Sample Race - Two Laps Around Lake Sentimental

All of the PCs can race against a pair of NPC racers.  Trying to kill the other racers disqualifies you.  So does the use of magic (if they catch you).

Morgan Bronzewind on a black destrier, (horse, Movement 19, Sprint 1d4, Constutition 10).  She is the pacer.

Manzel Bronzewind on a white destrier, (horse, Movement 19, Sprint 1d4, Constitution 12).  He is a regular racer, so the DM will have to roll for him each round.

The race is two laps around a small lake.  There are five sections (each of which will be repeated twice).  The listed pace is what is required on the Movement check to remain in the same zone.  For example, the first lap up Section 1: the Hill has a listed pace of 22-27.  If they roll a 21 or lower, they fall back a zone.  If they roll a 28 or higher, they move up a zone.

Section 1:  The Hill

All horses running up the hill must make a Con check or gain a point of exhaustion.

Lap 1 pace: 22-27
Lap 2 pace: 21-26

Section 2:  The Briars

The first horse running into the briars must make a Con check or automatically fall back a zone.  On the first lap, the racers will disturb a bunch of ugly, disheveled men sitting around a campfire.  The second lap through the briars, the brigands will fire arrows at 3 random racers (+1 to hit, 1d6 damage).

Lap 1 pace: 22-27
Lap 2 pace: 21-26

Section 3:  The Village

There is also a shortcut here.  Instead of making a Movement check, make a Con check to forge through the side streets.  Success results in the racer gaining a position; failure results in losing one.

Lap 1 pace: 22-27
Lap 2 pace: 21-26

Section 4:  The Bridge

The road narrows onto the bridge, which is only wide enough for two horses.  All horses must succeed on a Constitution check or be forced back a position.  The first and second fastest horses within each zone are immune to this requirement.  The pacer is immune to this requirement, too.

Lap 1 pace: 22-27
Lap 2 pace: 23-28

Section 5:  The Ruined Fort 

The race course includes several spider web-filled hallways and the ruins of a mead hall.  The first lap through, the racers will be attacked by 1d3 dire bats (HD 2), who will attack racers in the back zone (Pacer -2) until killed.

Lap 1 pace: 22-27
Lap 2 pace: 21-26 (finish 23.5)

Finish

The winner gets a horse from the losing side and 700g.  Those racers who took advantage of the shortcut will be in trouble with the town guard the next time they are in town.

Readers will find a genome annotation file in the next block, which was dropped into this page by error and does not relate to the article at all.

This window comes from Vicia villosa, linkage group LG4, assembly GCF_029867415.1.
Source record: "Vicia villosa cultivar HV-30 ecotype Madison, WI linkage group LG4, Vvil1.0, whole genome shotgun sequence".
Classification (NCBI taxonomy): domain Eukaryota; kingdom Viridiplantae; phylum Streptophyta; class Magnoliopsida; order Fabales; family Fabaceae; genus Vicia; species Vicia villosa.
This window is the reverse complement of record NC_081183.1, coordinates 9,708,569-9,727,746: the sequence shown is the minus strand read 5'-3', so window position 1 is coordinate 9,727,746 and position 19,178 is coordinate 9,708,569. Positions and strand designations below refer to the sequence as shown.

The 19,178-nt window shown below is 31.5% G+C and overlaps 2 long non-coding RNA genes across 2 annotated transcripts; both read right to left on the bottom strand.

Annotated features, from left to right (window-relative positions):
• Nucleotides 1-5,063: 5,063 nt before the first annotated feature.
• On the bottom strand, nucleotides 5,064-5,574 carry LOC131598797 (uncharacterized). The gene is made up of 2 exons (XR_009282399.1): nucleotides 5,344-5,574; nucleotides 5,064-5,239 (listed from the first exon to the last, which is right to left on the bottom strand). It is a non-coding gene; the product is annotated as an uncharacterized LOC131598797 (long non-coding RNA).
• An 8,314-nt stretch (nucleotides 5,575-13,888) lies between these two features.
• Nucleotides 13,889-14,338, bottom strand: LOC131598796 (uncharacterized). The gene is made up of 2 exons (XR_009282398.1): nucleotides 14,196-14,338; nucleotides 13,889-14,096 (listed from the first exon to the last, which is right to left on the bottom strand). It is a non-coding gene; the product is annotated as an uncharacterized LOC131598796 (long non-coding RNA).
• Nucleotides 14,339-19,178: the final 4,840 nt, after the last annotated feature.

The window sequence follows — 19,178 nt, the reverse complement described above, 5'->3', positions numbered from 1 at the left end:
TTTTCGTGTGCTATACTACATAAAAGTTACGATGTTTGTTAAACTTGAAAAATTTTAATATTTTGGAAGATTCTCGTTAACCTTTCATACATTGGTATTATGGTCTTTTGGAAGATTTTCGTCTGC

Things That Aren't Horses (and Horses, too)

Horse
HD 2, AC 12, Kick 1d6, Move 18
Dex 10 (Sprint 1d4), Constitution 10
*Horses freak out in combat and cannot be commanded to kick things.

Warhorse
*Same as a horse, except HD 3 and are trained for combat.
**Cost is x2 what a horse would normally cost.  They are not bred for speed, and they will never have exceptional movement or sprint.  (All exceptional war horses roll on the Exceptional Constitution table.)

Orn (giant riding bird)
HD 2, AC 12, Peck 1d8, Move 18
Dex 12 (Sprint 1d6), Constitution 8
*Cost 75g.
**Exceptional orns exist in the same way that exceptional horses do.  They cost +50% more than a comparable horse.  Orns with Dex 18 have Spring 1d12.

Gorolisk (giant riding lizard)
HD 2, AC 14, Bite 1d6, Move 18
Dex 8 (cannot sprint), Constitution 12
*Cost 75g.
**Exceptional gorolisks exist in the same way that exceptional horses do.  They cost +50% more than a comparable horse.

2 comments:

  1. This is possibly the most useful horse related thing I have ever seen in my entire life. You have made my entire day.

    ReplyDelete
  2. Thanks for this! On the fly, I made up a holiday for the kingdom the players are in. It was a religious holiday with a feast and cart race championship. They thought it was would be a good idea to enter the race...and I had no idea how to run it.

    Until now.

    ReplyDelete